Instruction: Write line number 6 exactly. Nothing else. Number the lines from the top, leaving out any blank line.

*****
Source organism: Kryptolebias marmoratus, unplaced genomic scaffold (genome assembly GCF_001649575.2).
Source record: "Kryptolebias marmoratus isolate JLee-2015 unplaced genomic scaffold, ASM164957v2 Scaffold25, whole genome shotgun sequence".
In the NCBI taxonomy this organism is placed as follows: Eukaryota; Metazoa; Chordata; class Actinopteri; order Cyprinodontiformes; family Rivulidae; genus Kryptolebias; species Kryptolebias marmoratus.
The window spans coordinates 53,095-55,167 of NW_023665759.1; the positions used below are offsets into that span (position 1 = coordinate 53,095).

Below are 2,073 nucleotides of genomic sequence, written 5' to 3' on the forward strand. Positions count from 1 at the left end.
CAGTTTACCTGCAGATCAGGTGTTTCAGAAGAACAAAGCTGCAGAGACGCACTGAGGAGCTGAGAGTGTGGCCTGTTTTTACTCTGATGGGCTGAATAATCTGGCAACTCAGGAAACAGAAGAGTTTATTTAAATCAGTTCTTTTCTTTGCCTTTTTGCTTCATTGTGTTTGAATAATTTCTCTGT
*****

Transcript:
CAGTTTACCTGCAGATCAGGTGTTTCAGAAGAACAAAGCTGCAGAGACGCACTGAGGAGCTGAGAGTGTGGCCTGTTTTTACTCTGATGGGCTGAATAATCTGGCAACTCAGGAAACAGAAGAGTTTATTTAAATCAGTTCTTTTCTTTGCCTTTTTGCTTCATTGTGTTTGAATAATTTCTCTGT